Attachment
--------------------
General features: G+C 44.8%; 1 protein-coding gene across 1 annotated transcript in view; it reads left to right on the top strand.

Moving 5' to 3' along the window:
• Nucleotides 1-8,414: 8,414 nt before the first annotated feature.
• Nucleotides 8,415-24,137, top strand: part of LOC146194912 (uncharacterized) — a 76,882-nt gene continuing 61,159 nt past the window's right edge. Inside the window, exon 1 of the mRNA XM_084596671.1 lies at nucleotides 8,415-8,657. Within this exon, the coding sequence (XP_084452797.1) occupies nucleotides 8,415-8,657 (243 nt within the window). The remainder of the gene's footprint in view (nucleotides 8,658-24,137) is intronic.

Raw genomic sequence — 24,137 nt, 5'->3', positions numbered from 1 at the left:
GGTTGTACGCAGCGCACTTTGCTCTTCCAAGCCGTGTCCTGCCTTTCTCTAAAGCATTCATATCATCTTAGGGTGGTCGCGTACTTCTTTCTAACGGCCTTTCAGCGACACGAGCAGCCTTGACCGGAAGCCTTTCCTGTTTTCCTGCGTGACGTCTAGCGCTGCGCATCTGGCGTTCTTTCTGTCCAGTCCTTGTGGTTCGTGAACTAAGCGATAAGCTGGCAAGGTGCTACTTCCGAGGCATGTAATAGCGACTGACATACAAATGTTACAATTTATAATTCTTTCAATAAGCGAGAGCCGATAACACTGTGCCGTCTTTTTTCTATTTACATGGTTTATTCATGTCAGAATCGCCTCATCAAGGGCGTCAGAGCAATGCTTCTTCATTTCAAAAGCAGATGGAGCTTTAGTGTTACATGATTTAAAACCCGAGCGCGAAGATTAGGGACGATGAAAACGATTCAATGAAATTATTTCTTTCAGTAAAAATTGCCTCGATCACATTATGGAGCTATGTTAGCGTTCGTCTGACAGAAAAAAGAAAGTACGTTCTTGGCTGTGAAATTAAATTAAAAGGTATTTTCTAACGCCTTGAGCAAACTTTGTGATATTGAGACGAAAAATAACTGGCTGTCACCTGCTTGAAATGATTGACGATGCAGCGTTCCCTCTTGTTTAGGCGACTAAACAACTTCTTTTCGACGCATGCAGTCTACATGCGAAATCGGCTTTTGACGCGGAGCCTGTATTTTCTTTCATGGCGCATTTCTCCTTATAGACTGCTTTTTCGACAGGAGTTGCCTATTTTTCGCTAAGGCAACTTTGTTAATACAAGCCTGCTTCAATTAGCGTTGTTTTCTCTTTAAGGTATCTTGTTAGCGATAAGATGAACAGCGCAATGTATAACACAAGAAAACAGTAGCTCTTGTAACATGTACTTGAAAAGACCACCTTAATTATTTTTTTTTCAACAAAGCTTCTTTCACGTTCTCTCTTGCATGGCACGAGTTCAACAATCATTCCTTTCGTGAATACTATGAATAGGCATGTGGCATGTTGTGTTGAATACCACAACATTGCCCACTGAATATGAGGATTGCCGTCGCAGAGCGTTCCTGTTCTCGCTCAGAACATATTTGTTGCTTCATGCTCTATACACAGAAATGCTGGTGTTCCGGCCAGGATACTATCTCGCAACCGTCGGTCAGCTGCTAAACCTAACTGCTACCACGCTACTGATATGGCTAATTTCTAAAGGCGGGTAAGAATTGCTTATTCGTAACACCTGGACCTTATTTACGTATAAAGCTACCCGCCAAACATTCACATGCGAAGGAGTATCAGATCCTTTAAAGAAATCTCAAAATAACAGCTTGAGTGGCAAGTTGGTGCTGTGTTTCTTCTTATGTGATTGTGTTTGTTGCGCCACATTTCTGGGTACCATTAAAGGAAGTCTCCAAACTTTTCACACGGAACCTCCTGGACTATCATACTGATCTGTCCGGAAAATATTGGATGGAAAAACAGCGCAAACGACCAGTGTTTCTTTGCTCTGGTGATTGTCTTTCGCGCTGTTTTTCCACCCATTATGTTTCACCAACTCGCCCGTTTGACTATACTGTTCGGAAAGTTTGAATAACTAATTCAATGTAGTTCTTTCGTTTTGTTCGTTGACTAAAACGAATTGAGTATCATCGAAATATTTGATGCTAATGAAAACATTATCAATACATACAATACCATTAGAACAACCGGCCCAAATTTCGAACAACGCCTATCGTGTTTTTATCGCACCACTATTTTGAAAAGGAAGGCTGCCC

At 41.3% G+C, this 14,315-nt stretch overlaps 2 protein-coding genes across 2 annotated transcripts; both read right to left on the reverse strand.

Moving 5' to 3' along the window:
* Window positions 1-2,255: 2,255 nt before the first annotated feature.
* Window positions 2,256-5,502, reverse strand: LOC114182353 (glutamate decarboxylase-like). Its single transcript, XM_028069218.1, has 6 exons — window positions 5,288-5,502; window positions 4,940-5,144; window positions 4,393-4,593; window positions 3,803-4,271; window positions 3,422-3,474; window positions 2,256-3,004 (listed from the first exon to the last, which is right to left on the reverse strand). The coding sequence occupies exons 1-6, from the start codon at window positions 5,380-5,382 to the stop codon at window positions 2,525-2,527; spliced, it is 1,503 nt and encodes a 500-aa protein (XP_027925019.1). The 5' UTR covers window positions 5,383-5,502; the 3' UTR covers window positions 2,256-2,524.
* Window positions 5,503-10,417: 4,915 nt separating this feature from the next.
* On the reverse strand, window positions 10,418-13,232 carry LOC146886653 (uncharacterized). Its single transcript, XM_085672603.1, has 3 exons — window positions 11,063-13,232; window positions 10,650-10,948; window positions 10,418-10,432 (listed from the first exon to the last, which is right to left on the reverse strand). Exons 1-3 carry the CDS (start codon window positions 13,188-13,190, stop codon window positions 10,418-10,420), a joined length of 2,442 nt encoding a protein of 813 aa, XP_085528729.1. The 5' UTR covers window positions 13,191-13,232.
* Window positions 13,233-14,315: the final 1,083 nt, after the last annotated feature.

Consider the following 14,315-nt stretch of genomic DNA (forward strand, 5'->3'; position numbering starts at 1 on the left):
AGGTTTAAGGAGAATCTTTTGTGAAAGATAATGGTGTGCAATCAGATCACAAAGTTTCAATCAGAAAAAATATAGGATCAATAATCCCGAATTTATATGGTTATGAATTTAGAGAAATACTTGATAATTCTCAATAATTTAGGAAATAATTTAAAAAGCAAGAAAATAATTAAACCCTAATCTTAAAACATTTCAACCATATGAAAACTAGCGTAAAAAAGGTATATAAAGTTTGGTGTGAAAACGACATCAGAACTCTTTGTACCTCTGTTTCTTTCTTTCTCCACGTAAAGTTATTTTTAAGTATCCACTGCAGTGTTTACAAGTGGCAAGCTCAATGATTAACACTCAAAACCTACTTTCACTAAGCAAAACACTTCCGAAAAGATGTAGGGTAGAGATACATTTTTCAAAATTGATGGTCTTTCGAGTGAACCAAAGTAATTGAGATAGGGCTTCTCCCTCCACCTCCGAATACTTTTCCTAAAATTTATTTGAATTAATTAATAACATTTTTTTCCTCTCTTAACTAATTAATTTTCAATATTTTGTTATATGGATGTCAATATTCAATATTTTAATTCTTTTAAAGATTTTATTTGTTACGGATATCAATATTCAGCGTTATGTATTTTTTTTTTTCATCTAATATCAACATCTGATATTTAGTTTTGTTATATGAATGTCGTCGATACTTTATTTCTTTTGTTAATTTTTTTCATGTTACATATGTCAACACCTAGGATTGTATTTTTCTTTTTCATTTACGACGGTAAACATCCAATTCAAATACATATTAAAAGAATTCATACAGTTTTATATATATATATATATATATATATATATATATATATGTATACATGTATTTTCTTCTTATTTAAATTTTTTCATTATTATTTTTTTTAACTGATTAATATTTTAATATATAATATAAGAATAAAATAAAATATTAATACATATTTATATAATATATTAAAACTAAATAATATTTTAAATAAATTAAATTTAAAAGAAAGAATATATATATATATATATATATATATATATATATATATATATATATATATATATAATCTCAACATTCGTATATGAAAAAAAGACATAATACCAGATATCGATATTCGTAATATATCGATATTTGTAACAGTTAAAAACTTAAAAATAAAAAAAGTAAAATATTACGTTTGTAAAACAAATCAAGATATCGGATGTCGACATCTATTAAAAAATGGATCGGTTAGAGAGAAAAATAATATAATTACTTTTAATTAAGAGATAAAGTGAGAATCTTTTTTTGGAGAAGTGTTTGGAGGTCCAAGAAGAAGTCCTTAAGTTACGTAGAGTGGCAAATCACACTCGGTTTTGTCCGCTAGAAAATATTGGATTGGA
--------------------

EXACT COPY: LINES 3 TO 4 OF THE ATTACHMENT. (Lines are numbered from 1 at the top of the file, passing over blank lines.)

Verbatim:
• Nucleotides 1-8,414: 8,414 nt before the first annotated feature.
• Nucleotides 8,415-24,137, top strand: part of LOC146194912 (uncharacterized) — a 76,882-nt gene continuing 61,159 nt past the window's right edge. Inside the window, exon 1 of the mRNA XM_084596671.1 lies at nucleotides 8,415-8,657. Within this exon, the coding sequence (XP_084452797.1) occupies nucleotides 8,415-8,657 (243 nt within the window). The remainder of the gene's footprint in view (nucleotides 8,658-24,137) is intronic.